Papal Rome

Papal Rome.1843…….Papal Rome.1850

Indisputably the most influential element in Roman history – Christianity. And the Roman Catholic Church was and is the “great whore” of Revelation 17 sitting upon the “scarlet colored beast” of the same chapter, the great red dragon of Revelation 12:3, pagan Rome. Even the name Roman Catholic Church reveals this fact. The Church arose as a political power in form similar to that Roman dragon which empowered it, “having seven heads and ten horns” [1]. Furthermore, Catholicism as a religion was and is thoroughly infused with Roman paganism. Thus, in light of prophecy/history, the overall concept of Rome should be seen as made up of two concepts, pagan and papal Rome.

It is well known that Christians were generally hated and persecuted throughout the pagan Roman Empire for nearly three centuries following Jesus’ death and resurrection. This all changed when Constantine framed the Edict of Milan (313) thereby granting freedom of religion throughout the Empire. Ironically, just eight years later, Constantine enacted the world’s first national Sunday law. The law forbid the pursuit of common business on Sunday in the Roman Empire, and it mandated that the day be observed by all as a sacred rest day. Since the seventh-day Sabbath is central to God’s holy covenant,[2] such an attack against God’s true holy day perfectly fulfills Daniel 11:30’s prediction that Rome would “have indignation against the holy covenant.”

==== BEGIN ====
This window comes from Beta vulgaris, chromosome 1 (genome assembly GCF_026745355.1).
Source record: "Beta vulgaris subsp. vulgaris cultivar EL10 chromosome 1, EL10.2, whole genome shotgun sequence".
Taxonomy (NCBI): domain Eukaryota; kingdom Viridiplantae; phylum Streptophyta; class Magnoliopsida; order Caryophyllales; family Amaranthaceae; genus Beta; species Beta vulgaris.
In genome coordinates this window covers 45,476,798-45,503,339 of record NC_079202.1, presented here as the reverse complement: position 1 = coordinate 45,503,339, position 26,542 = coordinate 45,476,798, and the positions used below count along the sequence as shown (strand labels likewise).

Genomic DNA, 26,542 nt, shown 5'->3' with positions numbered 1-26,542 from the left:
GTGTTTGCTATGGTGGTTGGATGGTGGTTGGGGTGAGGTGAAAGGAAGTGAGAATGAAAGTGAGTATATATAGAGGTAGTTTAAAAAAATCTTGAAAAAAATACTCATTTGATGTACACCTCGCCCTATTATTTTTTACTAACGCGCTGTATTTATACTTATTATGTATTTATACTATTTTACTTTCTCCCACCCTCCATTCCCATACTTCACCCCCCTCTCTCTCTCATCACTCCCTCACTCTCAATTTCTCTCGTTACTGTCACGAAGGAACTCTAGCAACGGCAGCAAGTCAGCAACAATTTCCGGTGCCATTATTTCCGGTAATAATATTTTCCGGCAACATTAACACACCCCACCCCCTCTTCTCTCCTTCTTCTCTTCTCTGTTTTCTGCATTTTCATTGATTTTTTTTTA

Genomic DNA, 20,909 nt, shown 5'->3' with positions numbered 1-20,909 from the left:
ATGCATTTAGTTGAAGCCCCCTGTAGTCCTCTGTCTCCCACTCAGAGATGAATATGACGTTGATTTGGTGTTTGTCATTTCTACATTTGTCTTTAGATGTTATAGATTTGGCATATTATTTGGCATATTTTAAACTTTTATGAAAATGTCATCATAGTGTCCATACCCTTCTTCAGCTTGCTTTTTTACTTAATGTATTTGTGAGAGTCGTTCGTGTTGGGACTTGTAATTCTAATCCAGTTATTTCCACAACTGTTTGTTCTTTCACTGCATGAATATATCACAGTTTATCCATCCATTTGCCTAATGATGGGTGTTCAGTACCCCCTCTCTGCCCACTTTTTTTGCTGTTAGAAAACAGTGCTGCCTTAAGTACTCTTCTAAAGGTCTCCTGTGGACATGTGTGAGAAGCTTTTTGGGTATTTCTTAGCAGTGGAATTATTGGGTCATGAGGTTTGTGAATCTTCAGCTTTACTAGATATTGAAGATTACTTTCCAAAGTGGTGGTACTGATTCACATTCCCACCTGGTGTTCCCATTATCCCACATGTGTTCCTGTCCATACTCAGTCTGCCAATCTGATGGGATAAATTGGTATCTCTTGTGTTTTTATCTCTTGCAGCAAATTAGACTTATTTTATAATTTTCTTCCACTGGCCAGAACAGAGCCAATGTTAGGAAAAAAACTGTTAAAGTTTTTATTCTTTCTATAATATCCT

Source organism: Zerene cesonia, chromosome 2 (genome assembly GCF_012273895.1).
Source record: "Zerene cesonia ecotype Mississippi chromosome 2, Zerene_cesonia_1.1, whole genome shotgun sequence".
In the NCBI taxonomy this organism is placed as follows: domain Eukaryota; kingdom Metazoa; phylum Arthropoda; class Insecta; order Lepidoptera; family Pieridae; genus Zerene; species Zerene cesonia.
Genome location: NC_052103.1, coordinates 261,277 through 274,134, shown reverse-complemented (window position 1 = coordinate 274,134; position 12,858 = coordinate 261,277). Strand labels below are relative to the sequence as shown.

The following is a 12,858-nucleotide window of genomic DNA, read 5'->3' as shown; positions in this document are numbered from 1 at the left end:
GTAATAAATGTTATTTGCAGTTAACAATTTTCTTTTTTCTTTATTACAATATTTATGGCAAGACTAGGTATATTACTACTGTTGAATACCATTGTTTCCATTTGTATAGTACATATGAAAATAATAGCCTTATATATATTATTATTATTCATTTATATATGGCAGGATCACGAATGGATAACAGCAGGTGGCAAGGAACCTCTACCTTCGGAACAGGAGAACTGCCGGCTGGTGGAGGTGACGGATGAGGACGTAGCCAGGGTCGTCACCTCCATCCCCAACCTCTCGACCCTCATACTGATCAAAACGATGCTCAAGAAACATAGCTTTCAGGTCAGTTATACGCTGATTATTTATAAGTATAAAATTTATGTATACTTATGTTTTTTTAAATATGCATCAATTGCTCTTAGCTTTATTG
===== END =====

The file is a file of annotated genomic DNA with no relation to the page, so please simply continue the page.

At the Counsel of Nicea (325), Constantine standardized the rejection of Arianism – a form of Christianity which viewed Jesus as a Being created by and inferior to the Father – and he supported early Catholicism throughout the Roman Empire as he stood behind the statement “we believe in one, holy, catholic, and apostolic Church” included in the Nicene Creed. Nevertheless, paganism, though officially put away by the Roman Emperor was not yet to fully surrender its position in the Roman world.

The…collapse of paganism began under the reign of Constantine the Great (A.D. 312–337). This ancient ideology would actually go through several failed attempts to revive itself as the Roman state religion, until its eventual destruction at the hands of the rising power of Christianity.[3]

Secondary fulfillment of the prediction that “he shall be grieved, and return, and have indignation against the holy covenant” can be found in that a fundamental principle of the Roman Empire – paganism – would be grieved by Constantine’s general acceptance of Christianity yet it would still seek to fight against (albeit, unsuccessfully) the swelling influence of the New Covenant. Julian the Apostate (reigned 361 – 363) was the last fully pagan emperor of the Western Roman Empire. During his brief reign, he sought to “return” (as Daniel 11:30 puts it) paganism throughout the Empire. He tried to return Rome to its original religious beliefs and practices. With Julian died paganism’s last chance to revive as Rome’s official religious preference.[4] But as already noted, pagan, barbarian tribes soon overspread much of what had been Western Rome. Though many of these tribes converted to the Arian variant of Christianity, they had merely given up one form of paganism for another. Arian theology views Jesus as a God created by and inferior to the Father and views the Holy Spirit as a God inferior to Jesus. Arianism is “Christian” polytheism; it is Christian-flavored paganism. Arian paganism remained predominant throughout the territories of the ten kings until it received a final deathblow in 508 A.D.